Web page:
Report: Windows 7 UAC Still Contains Major Flaw

hemming and hawing vulnerability

UAC boosts security by reducing application privileges from administrative to standard levels to minimize damage caused by exploits, and gives users the chance to approve or disapprove changes to Windows through pop-up alerts. UAC was one of the most reviled aspects of Windows Vista, and Microsoft altered UAC in Windows 7 to let administrators reduce the frequency of alerts.

In a Thursday blog post, Long Zheng, author of the blog istartedsomething, argued that when the default security configuration of Windows 7 UAC is not to notify users of changes, applications without UAC alerts can run code or other applications with administrative privileges.

Microsoft is fully aware of the issue but doesn't seem to grasp its potential implications, according to Zheng. In a recent article on Windows 7 UAC, Mark Russinovich, a Technical Fellow in the Platform and Services Division at Microsoft, downplayed the issue, but Zheng claimed the flaw makes Windows 7 UAC "fundamentally less secure" than Vista UAC.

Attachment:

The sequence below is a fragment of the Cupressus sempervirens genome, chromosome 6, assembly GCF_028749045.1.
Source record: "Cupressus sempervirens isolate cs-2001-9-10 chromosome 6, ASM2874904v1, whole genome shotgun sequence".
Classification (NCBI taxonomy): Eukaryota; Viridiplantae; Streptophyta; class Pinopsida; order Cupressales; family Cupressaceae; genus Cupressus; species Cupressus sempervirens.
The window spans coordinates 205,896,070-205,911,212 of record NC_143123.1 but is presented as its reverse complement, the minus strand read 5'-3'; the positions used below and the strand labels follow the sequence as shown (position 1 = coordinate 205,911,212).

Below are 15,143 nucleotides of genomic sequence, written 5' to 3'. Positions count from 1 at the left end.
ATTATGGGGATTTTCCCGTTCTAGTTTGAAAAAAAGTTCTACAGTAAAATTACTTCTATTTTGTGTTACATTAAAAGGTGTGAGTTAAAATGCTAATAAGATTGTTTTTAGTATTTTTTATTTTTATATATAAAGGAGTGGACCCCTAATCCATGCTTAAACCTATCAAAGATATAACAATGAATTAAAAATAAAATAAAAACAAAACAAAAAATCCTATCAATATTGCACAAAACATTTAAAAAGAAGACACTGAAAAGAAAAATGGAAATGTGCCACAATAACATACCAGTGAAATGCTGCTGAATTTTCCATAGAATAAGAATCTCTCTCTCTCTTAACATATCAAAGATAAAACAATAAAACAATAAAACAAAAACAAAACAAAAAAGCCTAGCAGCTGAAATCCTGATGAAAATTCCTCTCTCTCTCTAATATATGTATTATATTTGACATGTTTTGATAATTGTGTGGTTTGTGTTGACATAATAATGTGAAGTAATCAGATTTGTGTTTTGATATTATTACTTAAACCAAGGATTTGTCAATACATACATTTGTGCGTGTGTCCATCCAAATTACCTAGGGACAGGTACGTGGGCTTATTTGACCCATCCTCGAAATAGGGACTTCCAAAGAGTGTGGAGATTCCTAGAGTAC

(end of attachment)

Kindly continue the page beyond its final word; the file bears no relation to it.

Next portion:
It's worth noting that Mark Russinovich is one of the most well respected figures in both the Microsoft community and larger security community, so it's highly unusual for Microsoft enthusiasts to question his views. Zheng said he's been aware of the problem for some time and only decided to go public with it after it became apparent that Microsoft hadn't addressed it in the Windows 7 Release Candidate.

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The problem actually goes beyond just malware and extends to third-party software developers, who could use it to code Windows 7 applications that run in administrative mode and don't generate UAC prompts, Zheng said. Some companies might even see this as a way to market "less annoying" applications to customers, a move that would threaten trust within the Windows ecosystem, he added.

The result of all this is that the default setting of Windows 7 UAC is less secure than Vista UAC, Zheng said. "I recognize that UAC was not designed to be a "security feature" to begin with, but with each new version, an operating [system] shouldn't become less secure and expose more risk to the user," Zheng wrote in the blog post.